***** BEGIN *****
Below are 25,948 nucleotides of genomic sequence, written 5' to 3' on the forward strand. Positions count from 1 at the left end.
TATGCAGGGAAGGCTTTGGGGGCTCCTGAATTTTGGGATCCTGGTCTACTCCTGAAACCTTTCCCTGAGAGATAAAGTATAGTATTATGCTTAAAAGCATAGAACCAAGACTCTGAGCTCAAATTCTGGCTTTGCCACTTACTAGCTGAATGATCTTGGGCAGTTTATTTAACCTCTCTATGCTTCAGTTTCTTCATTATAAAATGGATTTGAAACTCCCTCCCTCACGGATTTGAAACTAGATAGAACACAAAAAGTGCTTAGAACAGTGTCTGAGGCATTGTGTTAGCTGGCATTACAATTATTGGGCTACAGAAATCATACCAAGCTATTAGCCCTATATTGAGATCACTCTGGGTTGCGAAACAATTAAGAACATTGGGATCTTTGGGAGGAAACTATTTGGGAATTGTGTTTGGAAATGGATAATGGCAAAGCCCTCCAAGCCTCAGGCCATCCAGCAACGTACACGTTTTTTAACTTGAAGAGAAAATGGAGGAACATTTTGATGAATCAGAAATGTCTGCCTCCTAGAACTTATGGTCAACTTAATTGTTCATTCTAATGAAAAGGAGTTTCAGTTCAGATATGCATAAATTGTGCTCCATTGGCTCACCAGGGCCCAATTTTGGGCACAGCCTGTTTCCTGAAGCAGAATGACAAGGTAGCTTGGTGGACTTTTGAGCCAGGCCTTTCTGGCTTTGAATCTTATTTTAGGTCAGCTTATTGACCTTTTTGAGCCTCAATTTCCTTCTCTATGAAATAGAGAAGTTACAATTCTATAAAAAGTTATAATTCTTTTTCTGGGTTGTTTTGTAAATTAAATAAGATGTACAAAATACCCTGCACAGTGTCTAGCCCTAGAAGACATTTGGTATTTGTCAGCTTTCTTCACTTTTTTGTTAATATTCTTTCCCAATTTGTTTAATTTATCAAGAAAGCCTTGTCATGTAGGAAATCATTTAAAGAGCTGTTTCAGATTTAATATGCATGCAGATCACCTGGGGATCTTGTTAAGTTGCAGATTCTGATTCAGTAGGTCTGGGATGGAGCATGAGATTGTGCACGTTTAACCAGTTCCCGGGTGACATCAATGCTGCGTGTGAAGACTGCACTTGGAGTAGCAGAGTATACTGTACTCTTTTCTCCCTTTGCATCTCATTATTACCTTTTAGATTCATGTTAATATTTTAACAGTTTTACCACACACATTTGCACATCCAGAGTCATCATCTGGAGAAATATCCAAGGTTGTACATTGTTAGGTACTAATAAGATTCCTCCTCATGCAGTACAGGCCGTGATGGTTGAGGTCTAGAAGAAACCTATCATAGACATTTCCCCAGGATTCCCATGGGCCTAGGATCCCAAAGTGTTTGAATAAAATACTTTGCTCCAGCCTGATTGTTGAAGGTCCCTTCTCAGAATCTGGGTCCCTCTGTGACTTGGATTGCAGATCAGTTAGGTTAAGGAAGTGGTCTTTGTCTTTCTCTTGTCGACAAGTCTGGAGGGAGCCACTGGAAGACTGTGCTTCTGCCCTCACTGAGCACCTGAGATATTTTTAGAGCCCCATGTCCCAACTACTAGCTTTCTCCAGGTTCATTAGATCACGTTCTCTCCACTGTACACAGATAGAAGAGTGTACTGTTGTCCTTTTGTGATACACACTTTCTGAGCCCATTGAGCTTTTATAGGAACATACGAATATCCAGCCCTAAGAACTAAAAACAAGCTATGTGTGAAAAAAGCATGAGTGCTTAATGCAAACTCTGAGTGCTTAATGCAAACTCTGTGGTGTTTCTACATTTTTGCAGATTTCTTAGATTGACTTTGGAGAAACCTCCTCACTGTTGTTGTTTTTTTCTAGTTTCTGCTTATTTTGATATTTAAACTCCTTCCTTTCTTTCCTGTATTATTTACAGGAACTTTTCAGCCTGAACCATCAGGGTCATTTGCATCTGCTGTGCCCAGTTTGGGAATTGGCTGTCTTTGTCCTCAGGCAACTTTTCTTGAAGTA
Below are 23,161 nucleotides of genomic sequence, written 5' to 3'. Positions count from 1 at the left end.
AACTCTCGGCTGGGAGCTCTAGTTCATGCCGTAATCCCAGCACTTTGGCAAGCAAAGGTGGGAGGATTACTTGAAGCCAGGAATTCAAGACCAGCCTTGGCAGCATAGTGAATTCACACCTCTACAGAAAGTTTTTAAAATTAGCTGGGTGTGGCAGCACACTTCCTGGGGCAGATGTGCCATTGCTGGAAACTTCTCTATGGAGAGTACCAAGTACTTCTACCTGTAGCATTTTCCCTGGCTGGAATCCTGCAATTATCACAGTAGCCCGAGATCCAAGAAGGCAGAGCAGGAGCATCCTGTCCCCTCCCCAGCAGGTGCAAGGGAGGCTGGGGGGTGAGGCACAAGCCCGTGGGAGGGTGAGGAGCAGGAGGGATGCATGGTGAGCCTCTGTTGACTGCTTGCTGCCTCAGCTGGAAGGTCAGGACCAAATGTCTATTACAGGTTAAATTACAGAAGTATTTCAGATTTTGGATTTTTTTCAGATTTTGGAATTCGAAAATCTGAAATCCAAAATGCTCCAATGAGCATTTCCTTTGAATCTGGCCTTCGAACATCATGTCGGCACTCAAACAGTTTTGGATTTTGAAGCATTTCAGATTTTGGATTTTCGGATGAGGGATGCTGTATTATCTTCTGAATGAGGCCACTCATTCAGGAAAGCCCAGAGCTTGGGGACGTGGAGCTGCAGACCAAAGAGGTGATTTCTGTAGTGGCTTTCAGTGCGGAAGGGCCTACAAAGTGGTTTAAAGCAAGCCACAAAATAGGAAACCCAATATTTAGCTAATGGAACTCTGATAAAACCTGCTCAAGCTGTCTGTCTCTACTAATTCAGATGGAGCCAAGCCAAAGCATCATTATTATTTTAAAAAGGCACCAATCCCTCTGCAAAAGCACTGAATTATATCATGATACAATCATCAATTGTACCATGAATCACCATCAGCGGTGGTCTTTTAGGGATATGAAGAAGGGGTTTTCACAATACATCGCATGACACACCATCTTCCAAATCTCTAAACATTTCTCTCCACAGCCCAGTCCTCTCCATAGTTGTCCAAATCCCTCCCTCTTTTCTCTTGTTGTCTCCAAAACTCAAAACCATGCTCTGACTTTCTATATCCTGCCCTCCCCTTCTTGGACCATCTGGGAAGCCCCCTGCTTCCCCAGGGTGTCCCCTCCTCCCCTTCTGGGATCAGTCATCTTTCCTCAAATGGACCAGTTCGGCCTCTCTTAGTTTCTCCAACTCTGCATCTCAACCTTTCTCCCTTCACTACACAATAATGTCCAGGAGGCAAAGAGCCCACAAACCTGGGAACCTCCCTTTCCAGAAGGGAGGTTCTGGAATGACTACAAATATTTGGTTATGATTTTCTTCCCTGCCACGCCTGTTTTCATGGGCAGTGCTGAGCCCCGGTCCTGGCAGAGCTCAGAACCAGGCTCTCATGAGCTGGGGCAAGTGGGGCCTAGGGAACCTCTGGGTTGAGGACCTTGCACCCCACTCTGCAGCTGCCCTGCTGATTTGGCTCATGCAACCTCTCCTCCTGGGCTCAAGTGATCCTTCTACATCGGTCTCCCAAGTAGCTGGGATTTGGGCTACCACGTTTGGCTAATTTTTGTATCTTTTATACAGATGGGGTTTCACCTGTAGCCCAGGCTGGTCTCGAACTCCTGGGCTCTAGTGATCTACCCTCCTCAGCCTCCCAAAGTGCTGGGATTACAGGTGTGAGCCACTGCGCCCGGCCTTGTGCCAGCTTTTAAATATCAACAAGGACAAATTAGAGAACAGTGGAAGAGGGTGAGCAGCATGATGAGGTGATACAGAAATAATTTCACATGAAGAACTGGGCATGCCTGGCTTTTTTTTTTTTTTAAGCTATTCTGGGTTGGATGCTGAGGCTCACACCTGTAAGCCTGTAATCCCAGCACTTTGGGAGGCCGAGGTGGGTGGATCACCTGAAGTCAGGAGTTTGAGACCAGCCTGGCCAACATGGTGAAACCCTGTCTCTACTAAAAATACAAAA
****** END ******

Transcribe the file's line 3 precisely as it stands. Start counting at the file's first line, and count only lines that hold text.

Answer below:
Below are 23,161 nucleotides of genomic sequence, written 5' to 3'. Positions count from 1 at the left end.